December 4, 2021
  • 10:48 am Christmas Tree Lighting
  • 10:46 am Muleshoe Christmas parade set for next weekend
  • 10:45 am A Texas A&M story with ties to Muleshoe
  • 10:43 am CVS Pharmacy to roll out time delay safes in Texas
  • 10:42 am Texas Tech Chancellor Mitchell grants honorary emeritus title to Duncan

A brand new washer and dryer. That’s what, as the fervor and devotion of forty-six years of marital bliss burst into full flower, radiant color, and indescribable beauty—such that it could no longer be contained but must be expressed in utter extravagance and proclaimed anew—I recently bought for my wife.

May I hasten to say that I have not shackled my soul-mate to any laundry-room mechanisms. She is absolutely free and completely liberated. If you know us, you know that my wife is not equal to me for the simple reason that equality with me would necessitate a serious descent on her part. I know this. And I do laundry, too. Not well. And with less finesse and fewer rules than she brings to the laundry room, but I do laundry. Poorly, I’m told, but I do it.

Still, my wife feels, with kind equanimity, that I bought the new washer and dryer with her in mind. She is correct, which leads me to another caveat. I know that special occasion gifts for wives are never supposed to have electric plugs. The extravagant purchase of a cutting edge microwave in around 1976 taught me this. But the new washer and dryer were not special occasion gifts, hence not under the “no plug” regulation. They were just gifts of “no special occasion” love, as described in my first paragraph above, though I admit that my words there may be a little over the top.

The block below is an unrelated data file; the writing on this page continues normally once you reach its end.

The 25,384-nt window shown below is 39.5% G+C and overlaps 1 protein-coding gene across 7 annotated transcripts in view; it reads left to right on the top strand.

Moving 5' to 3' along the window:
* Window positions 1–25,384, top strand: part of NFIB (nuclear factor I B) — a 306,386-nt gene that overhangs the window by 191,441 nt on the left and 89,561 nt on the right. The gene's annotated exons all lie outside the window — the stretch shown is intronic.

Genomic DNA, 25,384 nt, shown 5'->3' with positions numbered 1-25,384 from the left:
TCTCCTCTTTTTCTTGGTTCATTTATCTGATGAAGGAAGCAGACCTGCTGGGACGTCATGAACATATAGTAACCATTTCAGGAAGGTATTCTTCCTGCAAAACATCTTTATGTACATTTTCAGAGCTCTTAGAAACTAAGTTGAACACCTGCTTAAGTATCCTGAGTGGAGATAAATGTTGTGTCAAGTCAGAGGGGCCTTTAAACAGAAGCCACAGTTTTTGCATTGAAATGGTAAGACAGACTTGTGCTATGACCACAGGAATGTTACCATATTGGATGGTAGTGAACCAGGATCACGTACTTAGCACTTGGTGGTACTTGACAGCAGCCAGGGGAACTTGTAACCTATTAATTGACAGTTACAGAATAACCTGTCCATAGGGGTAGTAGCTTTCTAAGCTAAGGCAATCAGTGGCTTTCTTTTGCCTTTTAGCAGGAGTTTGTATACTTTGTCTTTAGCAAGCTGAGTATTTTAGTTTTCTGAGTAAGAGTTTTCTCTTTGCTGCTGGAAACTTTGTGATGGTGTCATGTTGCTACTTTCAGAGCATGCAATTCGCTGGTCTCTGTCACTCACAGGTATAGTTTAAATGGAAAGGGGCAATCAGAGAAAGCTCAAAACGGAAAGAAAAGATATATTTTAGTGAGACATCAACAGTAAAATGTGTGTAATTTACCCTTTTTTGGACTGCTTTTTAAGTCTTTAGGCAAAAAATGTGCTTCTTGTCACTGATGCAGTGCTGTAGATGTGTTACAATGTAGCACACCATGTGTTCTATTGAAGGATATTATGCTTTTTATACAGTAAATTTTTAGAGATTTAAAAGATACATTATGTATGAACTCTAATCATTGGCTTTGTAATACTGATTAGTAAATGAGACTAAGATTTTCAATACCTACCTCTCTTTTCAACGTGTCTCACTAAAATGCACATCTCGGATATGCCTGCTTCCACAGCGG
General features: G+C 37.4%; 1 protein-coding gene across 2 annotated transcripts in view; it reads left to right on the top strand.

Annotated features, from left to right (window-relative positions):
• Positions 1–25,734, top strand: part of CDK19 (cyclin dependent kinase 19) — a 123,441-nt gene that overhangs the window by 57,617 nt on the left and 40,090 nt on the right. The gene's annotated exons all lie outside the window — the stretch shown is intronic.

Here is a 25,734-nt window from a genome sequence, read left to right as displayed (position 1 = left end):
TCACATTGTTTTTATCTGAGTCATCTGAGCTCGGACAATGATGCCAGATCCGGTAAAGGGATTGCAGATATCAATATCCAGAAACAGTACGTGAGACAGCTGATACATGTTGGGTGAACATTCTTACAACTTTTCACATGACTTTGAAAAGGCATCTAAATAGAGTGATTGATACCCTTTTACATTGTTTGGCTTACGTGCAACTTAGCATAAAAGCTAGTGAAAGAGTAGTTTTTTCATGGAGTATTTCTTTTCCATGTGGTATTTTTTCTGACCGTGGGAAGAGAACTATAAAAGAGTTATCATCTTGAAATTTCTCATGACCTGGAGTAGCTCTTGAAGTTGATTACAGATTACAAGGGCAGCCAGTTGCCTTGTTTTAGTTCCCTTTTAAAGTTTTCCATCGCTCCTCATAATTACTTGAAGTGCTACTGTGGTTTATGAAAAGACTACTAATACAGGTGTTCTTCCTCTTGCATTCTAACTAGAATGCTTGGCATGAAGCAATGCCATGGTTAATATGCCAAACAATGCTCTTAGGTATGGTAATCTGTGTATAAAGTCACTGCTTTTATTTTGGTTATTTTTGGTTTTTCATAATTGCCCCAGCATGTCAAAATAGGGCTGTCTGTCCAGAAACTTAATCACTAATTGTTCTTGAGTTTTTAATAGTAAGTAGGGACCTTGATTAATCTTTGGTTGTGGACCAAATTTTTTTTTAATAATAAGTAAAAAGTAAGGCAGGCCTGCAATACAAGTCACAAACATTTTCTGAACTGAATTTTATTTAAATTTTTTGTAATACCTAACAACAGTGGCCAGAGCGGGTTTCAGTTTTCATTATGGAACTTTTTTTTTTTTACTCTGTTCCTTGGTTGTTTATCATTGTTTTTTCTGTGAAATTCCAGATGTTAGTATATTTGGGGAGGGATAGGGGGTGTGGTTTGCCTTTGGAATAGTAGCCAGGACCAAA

By the way, one thing we’ve noticed is that the top itself is taller than it used to be. On the washer, I mean. My wife didn’t want a front-loader to stand on her head to get into or to perch on a pedestal. Nor did she want mildew or to have to take precautions against mildew. So, knowing this, I bought a top-loading machine. That’s great, but the massive thing is, mysteriously, ten feet tall and twenty feet deep. A stool or a pair of tongs solve the problem for Her Shortness admirably.

Washers and dryers used to be rather reasonably priced. That has changed. These cost a lot more than my first car. More proof of my devotion.

And more still! Nothing was wrong with our old machines. Over the years, I’d replaced belts, clutches, pumps, rollers, switches, heating elements, etc., and, for a lot longer than the new ones will work, I predict, the old machines worked.

I won’t be working on these. I’d be more likely to work on one of Elon Musk’s rocket ships. I might be able to call one of the machines and ask if there was a problem. For some reason, they have Wi-Fi. For cutting edge laundry apps or self-diagnostics? Or maybe the connectivity is for the convenience of the thugs in power in China should they ever want to hack in and launch a missile from our laundry room.

There’s a lot I don’t understand about these two new tributes of my love. I do know that they are new.

When in Revelation, the Apostle John writes that God will make “all things new,” I’m told that, in Greek, he had two choices for the word “new.” One meant “new” in chronology (in time), but the word that he chose covered not just time but quality. John was sharing God’s promise of life, completely “new” and unimaginably better than the old.

Coming back now to a much lower matter, I should probably just say that the jury is still out regarding our laundry room situation and whether or not “new” is better than the old.

But I personally feel that my unutterable display of unending love and husbandly devotion is beyond question. At least, that’s what I think.

Curtis K. Shelburne, Columnist

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